From Publishers Weekly
"I'd like to share with you what it's like living with Aaron Eagle, a modern boy with the chromosomal abnormality known as Down Syndrome," writes Noble, his mother, a shamanic healer, explorer of psychic faculties and author of Motherpeace . Aaron, now eight, was born when she was 37. Noble and her husband, who live in Berkeley, Calif., devoted themselves with enthusiasm and ingenuity to perceiving and nurturing their son's creative essence rather than focusing on his disability. Although Noble delves here into issues such as the radiation which may cause Down Syndrome, amniocentesis and special education, her book is more about the difficulties and rich rewards of rearing Aaron, the "shaman boy." Noble's attempt to communicate the spiritual beauty and worth of such a child will be inspiring for parents who are in search of a paradigm other than the pathological. Photos not seen by PW . Author tour.
Copyright 1993 Reed Business Information, Inc.
From Kirkus Reviews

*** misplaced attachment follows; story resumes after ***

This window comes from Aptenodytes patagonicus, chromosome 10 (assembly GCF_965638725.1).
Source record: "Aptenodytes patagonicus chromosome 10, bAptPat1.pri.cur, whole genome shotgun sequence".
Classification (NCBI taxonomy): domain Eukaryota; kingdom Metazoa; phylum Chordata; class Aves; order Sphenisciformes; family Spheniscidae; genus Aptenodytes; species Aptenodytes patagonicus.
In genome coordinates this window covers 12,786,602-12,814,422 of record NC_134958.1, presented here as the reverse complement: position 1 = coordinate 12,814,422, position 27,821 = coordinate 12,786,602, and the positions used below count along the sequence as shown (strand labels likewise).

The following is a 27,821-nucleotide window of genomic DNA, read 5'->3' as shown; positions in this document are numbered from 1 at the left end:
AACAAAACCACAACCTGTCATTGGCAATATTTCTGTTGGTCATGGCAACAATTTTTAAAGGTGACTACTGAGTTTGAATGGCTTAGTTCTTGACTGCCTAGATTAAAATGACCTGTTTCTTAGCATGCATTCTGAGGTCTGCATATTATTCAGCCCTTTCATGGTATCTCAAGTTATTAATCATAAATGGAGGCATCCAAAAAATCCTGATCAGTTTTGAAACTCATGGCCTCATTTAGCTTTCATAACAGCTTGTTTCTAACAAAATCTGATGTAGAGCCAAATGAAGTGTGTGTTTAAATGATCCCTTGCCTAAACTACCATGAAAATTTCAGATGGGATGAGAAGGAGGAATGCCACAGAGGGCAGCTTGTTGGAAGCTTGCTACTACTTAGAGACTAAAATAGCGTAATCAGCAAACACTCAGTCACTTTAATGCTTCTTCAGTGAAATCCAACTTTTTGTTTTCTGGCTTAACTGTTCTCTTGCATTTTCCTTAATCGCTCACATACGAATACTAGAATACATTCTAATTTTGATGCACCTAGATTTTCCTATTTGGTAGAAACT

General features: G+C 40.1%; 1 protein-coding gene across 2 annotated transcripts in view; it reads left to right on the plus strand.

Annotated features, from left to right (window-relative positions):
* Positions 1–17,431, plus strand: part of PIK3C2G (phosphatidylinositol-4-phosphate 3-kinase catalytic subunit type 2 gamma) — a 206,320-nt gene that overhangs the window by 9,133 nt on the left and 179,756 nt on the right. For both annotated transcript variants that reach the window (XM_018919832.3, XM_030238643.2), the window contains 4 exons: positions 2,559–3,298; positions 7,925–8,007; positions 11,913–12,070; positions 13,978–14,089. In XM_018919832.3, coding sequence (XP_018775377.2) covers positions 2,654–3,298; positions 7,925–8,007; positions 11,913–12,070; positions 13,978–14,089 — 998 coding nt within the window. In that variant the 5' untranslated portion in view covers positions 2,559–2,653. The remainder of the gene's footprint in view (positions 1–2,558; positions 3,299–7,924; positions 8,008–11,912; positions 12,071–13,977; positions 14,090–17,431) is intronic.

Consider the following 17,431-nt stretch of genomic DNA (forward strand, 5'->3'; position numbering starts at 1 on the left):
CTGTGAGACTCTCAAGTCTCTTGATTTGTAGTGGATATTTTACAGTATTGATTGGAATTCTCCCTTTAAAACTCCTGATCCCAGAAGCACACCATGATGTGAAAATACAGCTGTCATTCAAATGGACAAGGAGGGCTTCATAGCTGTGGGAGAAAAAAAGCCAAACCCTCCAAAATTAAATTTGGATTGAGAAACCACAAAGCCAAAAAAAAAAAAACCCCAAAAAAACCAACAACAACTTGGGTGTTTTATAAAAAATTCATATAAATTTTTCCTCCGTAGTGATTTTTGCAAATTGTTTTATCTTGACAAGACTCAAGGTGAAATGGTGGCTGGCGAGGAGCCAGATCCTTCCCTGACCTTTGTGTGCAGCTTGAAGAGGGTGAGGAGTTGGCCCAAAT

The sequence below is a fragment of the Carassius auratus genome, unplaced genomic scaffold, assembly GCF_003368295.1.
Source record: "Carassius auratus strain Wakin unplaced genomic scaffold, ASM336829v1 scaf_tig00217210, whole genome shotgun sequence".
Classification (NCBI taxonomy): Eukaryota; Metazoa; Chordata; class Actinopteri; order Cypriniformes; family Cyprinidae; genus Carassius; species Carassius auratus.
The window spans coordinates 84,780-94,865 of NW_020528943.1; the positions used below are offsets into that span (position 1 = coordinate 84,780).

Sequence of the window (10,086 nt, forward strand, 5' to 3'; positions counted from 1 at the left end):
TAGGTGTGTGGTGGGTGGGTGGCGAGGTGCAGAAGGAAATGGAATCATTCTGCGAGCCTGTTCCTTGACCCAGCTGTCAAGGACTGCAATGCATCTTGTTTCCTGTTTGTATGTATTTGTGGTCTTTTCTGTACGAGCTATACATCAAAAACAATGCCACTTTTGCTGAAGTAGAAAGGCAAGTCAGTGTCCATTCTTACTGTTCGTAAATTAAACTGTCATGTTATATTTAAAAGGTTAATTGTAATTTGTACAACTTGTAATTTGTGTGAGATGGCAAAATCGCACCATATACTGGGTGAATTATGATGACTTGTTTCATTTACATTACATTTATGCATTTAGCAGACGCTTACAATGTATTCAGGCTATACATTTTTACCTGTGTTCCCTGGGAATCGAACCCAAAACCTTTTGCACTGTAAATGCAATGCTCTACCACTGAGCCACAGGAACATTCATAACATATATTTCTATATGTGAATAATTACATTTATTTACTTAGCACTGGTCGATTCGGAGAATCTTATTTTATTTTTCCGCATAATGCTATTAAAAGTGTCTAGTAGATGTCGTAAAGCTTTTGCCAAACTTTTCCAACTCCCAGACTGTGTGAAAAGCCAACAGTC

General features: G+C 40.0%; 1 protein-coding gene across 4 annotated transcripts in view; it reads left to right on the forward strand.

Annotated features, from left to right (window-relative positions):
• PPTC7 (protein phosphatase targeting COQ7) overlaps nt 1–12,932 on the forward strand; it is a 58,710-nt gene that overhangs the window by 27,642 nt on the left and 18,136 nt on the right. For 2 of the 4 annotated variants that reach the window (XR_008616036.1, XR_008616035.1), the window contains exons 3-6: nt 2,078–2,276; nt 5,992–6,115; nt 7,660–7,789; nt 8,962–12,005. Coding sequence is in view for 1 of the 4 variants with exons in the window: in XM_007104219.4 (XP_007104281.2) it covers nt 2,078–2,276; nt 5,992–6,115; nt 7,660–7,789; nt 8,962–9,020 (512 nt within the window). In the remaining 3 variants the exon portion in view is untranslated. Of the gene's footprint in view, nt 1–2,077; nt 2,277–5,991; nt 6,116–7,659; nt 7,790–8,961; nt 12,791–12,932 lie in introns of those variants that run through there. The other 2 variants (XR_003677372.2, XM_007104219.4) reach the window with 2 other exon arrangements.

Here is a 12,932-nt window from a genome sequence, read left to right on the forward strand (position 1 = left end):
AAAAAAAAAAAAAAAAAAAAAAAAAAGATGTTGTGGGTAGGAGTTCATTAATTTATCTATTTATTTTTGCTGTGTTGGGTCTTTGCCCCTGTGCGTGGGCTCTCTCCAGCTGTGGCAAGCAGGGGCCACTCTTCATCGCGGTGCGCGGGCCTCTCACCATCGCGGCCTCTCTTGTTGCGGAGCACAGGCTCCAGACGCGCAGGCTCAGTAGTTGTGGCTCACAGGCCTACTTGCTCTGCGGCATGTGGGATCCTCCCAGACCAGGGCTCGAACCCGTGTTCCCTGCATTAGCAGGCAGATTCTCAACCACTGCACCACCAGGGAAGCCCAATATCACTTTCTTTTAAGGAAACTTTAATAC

A mother finds spiritual and personal growth in raising her Down's syndrome son. Fair warning: Those intolerant of New Age jargon or icons like crystals and Tarot cards will balk at Noble's recounting of life with Aaron Eagle, who's now eight. When she became pregnant at age 37, Noble and her husband moved from California to Arizona, to a town chosen by casting the I Ching and dowsing with a crystal over a road map. The author then commanded her baby to change position in her womb in order to facilitate a natural birth--and believes that he obeyed her. Calling herself a healer, she's against immunization, lets fever burn out evil humors, and substitutes garlic for antibiotics. But anyone with an open mind will find much that is moving here, including Noble's belief that children like Aaron Eagle--whom she compares to the sacred clown/blessed fool honored in many religions--represent a spiritually purer, egoless form of human being. Like many Down's children, Aaron is remarkably happy, loving, and sociable, enjoying singing and dancing for an audience, hugging, shaking hands with strangers, and making people laugh. With the help of his parents, now separated, and other understanding caretakers and teachers, he's maintained his amiability as he attends a regular school, plays golf, and entertains guests with his harmonica. Without minimizing the difficulties (Aaron Eagle still wasn't completely toilet trained by the time he turned eight), Noble focuses on what her son has taught her in the way of discipline, patience, the ability to enjoy quiet, and a connection with the sacred. But she may seriously underestimate the ability of less spiritually oriented parents to empathize with, nurture, and enjoy these un-verbal children. A worthy message--but likely to appeal mostly to citizens of the Age of Aquarius. (Twelve b&w photographs--not seen) -- Copyright ©1993, Kirkus Associates, LP. All rights reserved.